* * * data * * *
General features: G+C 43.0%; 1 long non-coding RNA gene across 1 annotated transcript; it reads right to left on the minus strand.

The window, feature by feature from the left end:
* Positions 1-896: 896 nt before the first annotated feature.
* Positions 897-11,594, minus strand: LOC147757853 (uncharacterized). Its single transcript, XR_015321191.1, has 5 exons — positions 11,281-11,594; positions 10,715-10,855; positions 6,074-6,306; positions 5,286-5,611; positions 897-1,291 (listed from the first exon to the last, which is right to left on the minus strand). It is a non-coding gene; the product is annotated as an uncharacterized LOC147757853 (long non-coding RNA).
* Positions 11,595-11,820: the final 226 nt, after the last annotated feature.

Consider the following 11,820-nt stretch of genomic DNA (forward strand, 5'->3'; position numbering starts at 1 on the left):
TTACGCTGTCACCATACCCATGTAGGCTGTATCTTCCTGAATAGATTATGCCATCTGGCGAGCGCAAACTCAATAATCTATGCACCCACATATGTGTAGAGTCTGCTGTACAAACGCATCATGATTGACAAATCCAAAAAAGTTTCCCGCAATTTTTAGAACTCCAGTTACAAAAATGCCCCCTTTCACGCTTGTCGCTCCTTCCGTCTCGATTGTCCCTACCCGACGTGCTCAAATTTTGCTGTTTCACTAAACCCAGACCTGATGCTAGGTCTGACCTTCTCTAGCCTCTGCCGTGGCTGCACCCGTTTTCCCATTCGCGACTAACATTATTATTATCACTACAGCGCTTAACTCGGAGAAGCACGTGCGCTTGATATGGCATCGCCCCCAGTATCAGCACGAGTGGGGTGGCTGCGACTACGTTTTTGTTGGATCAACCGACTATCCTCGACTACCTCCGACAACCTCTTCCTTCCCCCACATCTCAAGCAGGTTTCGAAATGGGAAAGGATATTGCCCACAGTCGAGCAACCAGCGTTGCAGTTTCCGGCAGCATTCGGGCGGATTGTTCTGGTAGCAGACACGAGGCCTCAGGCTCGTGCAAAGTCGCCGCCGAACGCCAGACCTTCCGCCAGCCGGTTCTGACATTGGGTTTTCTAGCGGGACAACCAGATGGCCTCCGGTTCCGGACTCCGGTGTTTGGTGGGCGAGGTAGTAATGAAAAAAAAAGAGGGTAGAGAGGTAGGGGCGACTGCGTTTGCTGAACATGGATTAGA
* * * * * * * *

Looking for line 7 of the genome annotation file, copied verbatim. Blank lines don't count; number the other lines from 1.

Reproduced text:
TTACGCTGTCACCATACCCATGTAGGCTGTATCTTCCTGAATAGATTATGCCATCTGGCGAGCGCAAACTCAATAATCTATGCACCCACATATGTGTAGAGTCTGCTGTACAAACGCATCATGATTGACAAATCCAAAAAAGTTTCCCGCAATTTTTAGAACTCCAGTTACAAAAATGCCCCCTTTCACGCTTGTCGCTCCTTCCGTCTCGATTGTCCCTACCCGACGTGCTCAAATTTTGCTGTTTCACTAAACCCAGACCTGATGCTAGGTCTGACCTTCTCTAGCCTCTGCCGTGGCTGCACCCGTTTTCCCATTCGCGACTAACATTATTATTATCACTACAGCGCTTAACTCGGAGAAGCACGTGCGCTTGATATGGCATCGCCCCCAGTATCAGCACGAGTGGGGTGGCTGCGACTACGTTTTTGTTGGATCAACCGACTATCCTCGACTACCTCCGACAACCTCTTCCTTCCCCCACATCTCAAGCAGGTTTCGAAATGGGAAAGGATATTGCCCACAGTCGAGCAACCAGCGTTGCAGTTTCCGGCAGCATTCGGGCGGATTGTTCTGGTAGCAGACACGAGGCCTCAGGCTCGTGCAAAGTCGCCGCCGAACGCCAGACCTTCCGCCAGCCGGTTCTGACATTGGGTTTTCTAGCGGGACAACCAGATGGCCTCCGGTTCCGGACTCCGGTGTTTGGTGGGCGAGGTAGTAATGAAAAAAAAAGAGGGTAGAGAGGTAGGGGCGACTGCGTTTGCTGAACATGGATTAGA